Monday musings on Australian literature: Black Inc’s Best 100 Poems

I’ve been feeling rather guilty about a book sent to me in late 2013 by Black Inc. I’m usually very conscientious about reading and reviewing books that I’ve accepted for review – not so much for those sent to me “on spec” – but I slipped up with Black Inc’s The best 100 poems of Dorothy Porter. As I recollect, it came just after a major overseas trip and got caught up in the run-up to Christmas. I did read much of it, but just didn’t bring it to conclusion in order to review. So, I thought I’d talk about it “right here, right now”, to use some current vernacular.

The bee hut, by Dorothy Porter

Cover image (Courtesy: Black Inc)

Black Inc, which won ABIA’s Small Publisher of the Year award this year, is a small publisher that actively supports Australian poetry. Not only have they now produced three “best 100 poems” volumes, but they have published the annual Best Australian poems volumes for several years, as well as individual poetry collections like Les Murray’s Waiting for the past, Robert Gray’s Coast road, and Dorothy Porter’s The bee hut (which I reviewed a few years ago now). All these books, as far as I can tell, are published in print and electronic format.

Now, the topic in hand. Here are the three “best 100 poems” volumes published to date, listed in order of publication.

The best 100 poems of Les Murray (2012)

I bought the e-version of this after hearing Murray (b. 1938) speak last year at Poetry at the Gods. As the only living poet of the three, Murray made his own selection. Unlike the Porter collection, in which the poems are grouped in some way, Murray’s selection is simply (though some thought is sure to have gone into the order) a list of 100 poems with no reference to their original context. Murray’s oeuvre is huge – his career has been very long – so without extensive research I don’t know where every poem comes from or how each fits into his career. As you would expect from a “best 100” they  are diverse in subject and style.

The first poem is “Driving through sawmill towns”, from the 1990s I think. Read it and see what you think. I like its understanding of human behaviour – the “tall youths look away” while “it is the older men who/come out in blue singlets and talk softly to you”. Meanwhile, “all day in calendared kitchens, women listen/for cars on the road/lost children in the bush,/a cry from the mill, a footstep -/nothing happens”. I like the sense of resignation in the inhabitants, but no judgement from driver driving through. A later poem, “Mirrorball”, from 2010, describes travellers on a bus riding up the Hume Highway through old towns full of history, but when the driver sets off again “half his earplugged sitters wear/the look of deserted towns”. Oh dear. Not all Murray’s poems are about country towns, but rural life is one of his ongoing subjects.

I’m not sure I really like reading poems in e-format, in which I bought this book, but the upside is that you can carry some poetry with you wherever you go.

The best 100 poems of Dorothy Porter (2013)

PorterBest100BlackIncThis is a posthumous collection selected by Porter’s (1954-2008) partner, the novelist Andrea Goldsmith. It includes a small selection of poems from her verse novel The monkey’s mask which I’m ashamed to say I’ve never read. (Having now read the few poems Goldsmith included here, I’m inspired to rectify this.) It also contains poems from her verse novels El Dorado and Akhenaton, as well as from various other collections of her rather extensive oeuvre. The poems range, for me, from beautiful, heart-rending, funny, and/or wicked to rather obscure. But that’s probably the nature of poetry. Those that draw on classics and mythology sometimes lose me, I have to admit, with their erudition, but her heart, her imagery and the way she can cheekily play with rhyme and rhythm are what I love about Porter.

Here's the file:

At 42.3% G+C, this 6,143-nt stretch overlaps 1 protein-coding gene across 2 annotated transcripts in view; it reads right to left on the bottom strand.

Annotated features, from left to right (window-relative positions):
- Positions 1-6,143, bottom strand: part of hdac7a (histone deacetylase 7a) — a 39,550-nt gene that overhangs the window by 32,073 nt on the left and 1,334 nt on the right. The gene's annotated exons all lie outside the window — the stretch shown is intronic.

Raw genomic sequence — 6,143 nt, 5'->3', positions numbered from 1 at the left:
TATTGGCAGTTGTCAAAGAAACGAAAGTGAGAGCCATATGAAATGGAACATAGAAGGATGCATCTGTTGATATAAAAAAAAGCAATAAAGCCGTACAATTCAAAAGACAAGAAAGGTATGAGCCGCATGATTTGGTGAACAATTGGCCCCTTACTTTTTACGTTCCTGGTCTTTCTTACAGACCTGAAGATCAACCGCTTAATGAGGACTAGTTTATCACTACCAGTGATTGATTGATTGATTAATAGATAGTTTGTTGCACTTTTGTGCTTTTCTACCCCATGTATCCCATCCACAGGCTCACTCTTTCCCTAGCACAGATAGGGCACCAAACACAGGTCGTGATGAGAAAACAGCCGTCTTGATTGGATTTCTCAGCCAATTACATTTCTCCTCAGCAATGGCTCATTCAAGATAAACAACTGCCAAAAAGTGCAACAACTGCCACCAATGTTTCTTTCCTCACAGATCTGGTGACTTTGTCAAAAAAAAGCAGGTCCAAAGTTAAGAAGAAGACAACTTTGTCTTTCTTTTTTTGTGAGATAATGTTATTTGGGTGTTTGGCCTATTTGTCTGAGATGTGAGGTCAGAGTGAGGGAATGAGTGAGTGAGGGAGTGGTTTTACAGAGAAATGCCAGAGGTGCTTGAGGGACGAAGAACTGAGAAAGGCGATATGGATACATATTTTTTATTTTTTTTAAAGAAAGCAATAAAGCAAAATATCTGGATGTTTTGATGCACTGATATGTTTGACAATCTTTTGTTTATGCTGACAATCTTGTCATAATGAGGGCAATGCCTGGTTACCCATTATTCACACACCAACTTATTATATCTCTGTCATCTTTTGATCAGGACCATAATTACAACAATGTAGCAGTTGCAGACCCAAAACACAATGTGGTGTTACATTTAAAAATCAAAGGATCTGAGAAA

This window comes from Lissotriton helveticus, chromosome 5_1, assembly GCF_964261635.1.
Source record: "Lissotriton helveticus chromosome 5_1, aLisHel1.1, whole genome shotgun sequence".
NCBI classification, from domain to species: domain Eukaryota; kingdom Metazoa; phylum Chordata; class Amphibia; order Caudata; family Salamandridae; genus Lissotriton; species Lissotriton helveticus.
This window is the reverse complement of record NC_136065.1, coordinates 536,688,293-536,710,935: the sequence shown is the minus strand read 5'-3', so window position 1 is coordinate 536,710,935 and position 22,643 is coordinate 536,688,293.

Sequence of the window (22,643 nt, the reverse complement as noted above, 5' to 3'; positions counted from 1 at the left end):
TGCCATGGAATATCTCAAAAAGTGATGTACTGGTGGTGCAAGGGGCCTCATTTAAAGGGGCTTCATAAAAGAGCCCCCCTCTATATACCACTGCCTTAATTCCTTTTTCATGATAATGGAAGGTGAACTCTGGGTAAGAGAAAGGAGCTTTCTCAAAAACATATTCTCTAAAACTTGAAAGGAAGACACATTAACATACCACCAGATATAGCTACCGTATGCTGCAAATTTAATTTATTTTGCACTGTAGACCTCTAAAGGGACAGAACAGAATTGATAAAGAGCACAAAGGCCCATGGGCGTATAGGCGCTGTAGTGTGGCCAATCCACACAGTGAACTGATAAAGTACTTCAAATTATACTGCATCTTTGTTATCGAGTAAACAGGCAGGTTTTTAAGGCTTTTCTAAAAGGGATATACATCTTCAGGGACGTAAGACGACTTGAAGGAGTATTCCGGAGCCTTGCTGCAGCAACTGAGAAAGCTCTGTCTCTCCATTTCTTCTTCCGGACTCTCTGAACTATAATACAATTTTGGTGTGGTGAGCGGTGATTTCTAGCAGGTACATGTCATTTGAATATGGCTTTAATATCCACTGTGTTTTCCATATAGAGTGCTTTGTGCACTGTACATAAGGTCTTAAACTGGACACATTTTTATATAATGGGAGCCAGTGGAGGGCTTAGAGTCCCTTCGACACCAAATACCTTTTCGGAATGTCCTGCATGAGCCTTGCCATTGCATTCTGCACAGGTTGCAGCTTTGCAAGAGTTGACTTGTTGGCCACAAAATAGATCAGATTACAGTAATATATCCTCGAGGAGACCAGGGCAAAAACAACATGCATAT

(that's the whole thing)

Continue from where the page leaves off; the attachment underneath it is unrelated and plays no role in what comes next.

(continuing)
I’ll just share one of Porter’s poems. It’s called “Circular Quay” and expresses discomfort with perfection, because experience has taught her so: “This perfect day/makes me uneasy … I breathe easier/spying some scum/floating/on a lovely green wave./Nothing’s perfect”. In the middle of this short tight poem she is reminded of the past. It’s the sort of poem that makes me write “Oh, yes” in the margins.

I’m tempted to suggest that Murray writes more of People while Porter’s poetry is more about the Personal. This is a rather coarse generalisation I know. These poets are highly diverse, but it’s how their writing, such as I’ve read in recent years, strikes me.

The best 100 poems of Gwen Harwood (2014)

Gwen Harwood (1920-1995) is the oldest of the three, and is the one I know least, so I won’t say much. I’ve heard her described as one of Australia’s finest poets, and readers I respect speak positively of her, but I really only discovered her when I started researching Australian poets for Wikipedia a few years ago. Why is this? I certainly didn’t study her at school or university, and since then, I must admit, my poetry reading has been very erratic. This selection was made by her son, John Harwood, who is also a writer. Her recurring themes, according to Wikipedia, include motherhood and the “stifled role of women”. Music, the Tasmanian landscape and Aboriginal dispossession also recur in her work.